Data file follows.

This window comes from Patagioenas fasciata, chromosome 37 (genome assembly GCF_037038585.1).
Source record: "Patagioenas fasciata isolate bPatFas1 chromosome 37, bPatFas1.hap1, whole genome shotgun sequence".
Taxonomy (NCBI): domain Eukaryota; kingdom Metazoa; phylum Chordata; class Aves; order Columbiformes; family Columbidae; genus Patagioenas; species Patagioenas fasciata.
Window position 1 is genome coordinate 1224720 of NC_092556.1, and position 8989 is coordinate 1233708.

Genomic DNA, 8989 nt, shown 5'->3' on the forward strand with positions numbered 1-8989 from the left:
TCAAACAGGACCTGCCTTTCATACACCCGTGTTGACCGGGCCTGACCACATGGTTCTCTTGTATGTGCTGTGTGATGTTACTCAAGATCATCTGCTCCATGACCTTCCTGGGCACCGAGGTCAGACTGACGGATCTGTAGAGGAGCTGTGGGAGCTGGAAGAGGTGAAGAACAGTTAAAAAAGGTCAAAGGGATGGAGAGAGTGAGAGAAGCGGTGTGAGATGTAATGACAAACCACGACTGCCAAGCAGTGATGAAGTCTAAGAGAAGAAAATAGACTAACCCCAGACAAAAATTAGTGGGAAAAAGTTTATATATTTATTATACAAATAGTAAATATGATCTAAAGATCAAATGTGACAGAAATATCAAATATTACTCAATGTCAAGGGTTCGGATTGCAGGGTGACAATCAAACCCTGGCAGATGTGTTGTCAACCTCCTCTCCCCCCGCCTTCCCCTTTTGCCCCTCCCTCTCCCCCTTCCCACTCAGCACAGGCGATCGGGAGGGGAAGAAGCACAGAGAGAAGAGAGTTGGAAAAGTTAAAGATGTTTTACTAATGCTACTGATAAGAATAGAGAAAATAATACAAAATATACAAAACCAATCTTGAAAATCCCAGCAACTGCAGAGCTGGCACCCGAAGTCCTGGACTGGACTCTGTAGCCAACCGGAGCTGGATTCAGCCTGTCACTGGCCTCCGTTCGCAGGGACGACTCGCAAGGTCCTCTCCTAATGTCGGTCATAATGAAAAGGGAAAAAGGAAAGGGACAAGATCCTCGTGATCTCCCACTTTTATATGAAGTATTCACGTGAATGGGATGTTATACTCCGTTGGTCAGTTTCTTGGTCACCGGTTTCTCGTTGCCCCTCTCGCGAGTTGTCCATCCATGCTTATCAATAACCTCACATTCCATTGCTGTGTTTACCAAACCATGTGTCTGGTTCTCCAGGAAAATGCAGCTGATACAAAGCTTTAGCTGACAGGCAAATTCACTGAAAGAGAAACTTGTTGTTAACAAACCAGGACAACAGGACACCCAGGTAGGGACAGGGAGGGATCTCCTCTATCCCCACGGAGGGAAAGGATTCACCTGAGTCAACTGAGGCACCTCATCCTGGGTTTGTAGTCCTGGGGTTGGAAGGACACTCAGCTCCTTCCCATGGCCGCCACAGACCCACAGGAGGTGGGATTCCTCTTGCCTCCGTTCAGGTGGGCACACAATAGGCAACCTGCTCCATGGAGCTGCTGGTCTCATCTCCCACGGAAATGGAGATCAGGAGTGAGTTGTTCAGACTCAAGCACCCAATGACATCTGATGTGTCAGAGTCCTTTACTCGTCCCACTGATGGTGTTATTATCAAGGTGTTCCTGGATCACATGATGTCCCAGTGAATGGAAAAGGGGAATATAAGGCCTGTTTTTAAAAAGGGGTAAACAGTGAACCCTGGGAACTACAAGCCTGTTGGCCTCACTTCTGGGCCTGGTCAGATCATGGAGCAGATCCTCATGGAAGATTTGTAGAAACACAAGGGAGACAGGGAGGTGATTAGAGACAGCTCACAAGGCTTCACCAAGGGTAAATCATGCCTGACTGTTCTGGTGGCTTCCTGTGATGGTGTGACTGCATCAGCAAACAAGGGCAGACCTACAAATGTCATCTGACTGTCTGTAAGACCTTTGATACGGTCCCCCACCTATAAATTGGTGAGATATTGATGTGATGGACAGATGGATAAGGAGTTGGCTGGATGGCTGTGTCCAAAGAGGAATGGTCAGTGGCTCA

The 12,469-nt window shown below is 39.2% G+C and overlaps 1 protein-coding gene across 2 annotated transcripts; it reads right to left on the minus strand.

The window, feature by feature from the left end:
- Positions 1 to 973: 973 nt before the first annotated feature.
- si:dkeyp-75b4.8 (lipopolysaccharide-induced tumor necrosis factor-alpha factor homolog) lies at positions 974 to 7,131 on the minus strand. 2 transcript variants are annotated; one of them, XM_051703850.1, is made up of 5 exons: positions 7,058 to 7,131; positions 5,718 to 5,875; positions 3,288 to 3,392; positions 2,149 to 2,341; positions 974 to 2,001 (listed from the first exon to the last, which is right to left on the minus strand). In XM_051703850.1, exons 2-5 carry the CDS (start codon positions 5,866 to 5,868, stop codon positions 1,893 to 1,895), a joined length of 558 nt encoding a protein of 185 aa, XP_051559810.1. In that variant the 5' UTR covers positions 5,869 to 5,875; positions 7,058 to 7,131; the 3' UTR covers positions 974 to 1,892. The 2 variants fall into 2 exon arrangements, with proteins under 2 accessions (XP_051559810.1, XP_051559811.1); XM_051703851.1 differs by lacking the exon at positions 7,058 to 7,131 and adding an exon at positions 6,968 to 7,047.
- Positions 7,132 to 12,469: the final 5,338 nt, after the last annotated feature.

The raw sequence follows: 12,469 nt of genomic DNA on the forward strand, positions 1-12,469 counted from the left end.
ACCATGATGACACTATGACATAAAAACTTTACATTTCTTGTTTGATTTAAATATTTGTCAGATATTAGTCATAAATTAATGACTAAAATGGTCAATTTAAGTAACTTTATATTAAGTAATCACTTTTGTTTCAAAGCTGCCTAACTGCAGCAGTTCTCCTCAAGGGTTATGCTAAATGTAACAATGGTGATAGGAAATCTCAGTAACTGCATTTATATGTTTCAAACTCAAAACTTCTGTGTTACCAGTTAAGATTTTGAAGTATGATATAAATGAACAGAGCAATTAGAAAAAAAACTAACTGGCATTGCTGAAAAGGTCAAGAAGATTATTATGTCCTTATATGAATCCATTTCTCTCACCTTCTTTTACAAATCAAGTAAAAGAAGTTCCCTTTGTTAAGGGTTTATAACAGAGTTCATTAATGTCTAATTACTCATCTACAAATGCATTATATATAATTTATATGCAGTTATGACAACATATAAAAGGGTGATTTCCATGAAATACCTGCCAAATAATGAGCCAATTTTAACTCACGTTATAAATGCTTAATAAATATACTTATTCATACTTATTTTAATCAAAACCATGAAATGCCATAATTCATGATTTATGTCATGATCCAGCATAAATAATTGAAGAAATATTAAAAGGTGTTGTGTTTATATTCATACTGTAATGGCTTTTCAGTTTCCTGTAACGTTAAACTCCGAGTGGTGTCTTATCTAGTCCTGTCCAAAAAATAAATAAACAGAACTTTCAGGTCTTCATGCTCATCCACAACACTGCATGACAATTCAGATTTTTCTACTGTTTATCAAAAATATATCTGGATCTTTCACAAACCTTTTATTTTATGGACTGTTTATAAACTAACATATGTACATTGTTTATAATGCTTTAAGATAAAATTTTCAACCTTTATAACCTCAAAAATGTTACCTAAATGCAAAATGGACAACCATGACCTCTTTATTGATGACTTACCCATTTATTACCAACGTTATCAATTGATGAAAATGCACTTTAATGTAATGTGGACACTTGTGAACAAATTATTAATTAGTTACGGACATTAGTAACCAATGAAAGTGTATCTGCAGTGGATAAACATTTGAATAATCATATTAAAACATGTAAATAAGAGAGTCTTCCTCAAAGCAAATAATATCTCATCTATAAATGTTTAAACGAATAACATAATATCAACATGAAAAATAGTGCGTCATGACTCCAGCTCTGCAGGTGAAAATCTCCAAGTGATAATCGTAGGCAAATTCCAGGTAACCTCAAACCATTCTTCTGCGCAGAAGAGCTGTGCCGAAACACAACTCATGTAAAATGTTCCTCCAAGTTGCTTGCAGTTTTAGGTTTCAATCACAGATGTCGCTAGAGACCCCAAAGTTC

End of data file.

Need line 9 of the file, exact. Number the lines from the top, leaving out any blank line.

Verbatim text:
- Positions 1 to 973: 973 nt before the first annotated feature.